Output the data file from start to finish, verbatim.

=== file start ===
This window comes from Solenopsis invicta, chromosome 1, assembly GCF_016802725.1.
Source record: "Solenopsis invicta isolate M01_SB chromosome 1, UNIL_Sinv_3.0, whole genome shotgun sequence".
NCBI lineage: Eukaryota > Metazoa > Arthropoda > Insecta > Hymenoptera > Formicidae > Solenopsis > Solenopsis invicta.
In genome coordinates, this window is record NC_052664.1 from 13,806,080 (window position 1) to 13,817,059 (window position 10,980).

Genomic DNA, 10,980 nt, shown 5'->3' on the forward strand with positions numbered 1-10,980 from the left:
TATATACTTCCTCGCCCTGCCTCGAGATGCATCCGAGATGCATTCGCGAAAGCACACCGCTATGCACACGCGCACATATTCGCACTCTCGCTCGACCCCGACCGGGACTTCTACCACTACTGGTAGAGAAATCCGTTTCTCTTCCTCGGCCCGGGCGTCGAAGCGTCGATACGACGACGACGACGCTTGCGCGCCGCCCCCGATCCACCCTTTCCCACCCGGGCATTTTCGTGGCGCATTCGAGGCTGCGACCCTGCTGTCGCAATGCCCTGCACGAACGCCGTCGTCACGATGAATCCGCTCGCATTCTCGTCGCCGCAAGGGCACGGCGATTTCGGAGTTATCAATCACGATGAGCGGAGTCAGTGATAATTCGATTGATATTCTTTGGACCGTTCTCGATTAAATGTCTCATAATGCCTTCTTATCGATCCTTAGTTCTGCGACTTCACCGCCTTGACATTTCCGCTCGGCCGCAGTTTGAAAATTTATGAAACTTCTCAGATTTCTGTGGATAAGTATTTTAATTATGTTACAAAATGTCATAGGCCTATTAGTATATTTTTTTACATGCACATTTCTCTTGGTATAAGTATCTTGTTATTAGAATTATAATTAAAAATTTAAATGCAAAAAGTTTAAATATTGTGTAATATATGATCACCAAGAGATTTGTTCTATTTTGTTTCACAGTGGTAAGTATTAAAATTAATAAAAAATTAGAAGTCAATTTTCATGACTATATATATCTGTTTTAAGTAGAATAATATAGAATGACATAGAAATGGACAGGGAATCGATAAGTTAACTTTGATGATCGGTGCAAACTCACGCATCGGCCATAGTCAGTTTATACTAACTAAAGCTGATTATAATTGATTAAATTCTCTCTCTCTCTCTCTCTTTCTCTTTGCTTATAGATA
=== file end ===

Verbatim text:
This window comes from Solenopsis invicta, chromosome 1, assembly GCF_016802725.1.
Source record: "Solenopsis invicta isolate M01_SB chromosome 1, UNIL_Sinv_3.0, whole genome shotgun sequence".
NCBI lineage: Eukaryota > Metazoa > Arthropoda > Insecta > Hymenoptera > Formicidae > Solenopsis > Solenopsis invicta.
In genome coordinates, this window is record NC_052664.1 from 13,806,080 (window position 1) to 13,817,059 (window position 10,980).

Genomic DNA, 10,980 nt, shown 5'->3' on the forward strand with positions numbered 1-10,980 from the left:
TATATACTTCCTCGCCCTGCCTCGAGATGCATCCGAGATGCATTCGCGAAAGCACACCGCTATGCACACGCGCACATATTCGCACTCTCGCTCGACCCCGACCGGGACTTCTACCACTACTGGTAGAGAAATCCGTTTCTCTTCCTCGGCCCGGGCGTCGAAGCGTCGATACGACGACGACGACGCTTGCGCGCCGCCCCCGATCCACCCTTTCCCACCCGGGCATTTTCGTGGCGCATTCGAGGCTGCGACCCTGCTGTCGCAATGCCCTGCACGAACGCCGTCGTCACGATGAATCCGCTCGCATTCTCGTCGCCGCAAGGGCACGGCGATTTCGGAGTTATCAATCACGATGAGCGGAGTCAGTGATAATTCGATTGATATTCTTTGGACCGTTCTCGATTAAATGTCTCATAATGCCTTCTTATCGATCCTTAGTTCTGCGACTTCACCGCCTTGACATTTCCGCTCGGCCGCAGTTTGAAAATTTATGAAACTTCTCAGATTTCTGTGGATAAGTATTTTAATTATGTTACAAAATGTCATAGGCCTATTAGTATATTTTTTTACATGCACATTTCTCTTGGTATAAGTATCTTGTTATTAGAATTATAATTAAAAATTTAAATGCAAAAAGTTTAAATATTGTGTAATATATGATCACCAAGAGATTTGTTCTATTTTGTTTCACAGTGGTAAGTATTAAAATTAATAAAAAATTAGAAGTCAATTTTCATGACTATATATATCTGTTTTAAGTAGAATAATATAGAATGACATAGAAATGGACAGGGAATCGATAAGTTAACTTTGATGATCGGTGCAAACTCACGCATCGGCCATAGTCAGTTTATACTAACTAAAGCTGATTATAATTGATTAAATTCTCTCTCTCTCTCTCTCTTTCTCTTTGCTTATAGATA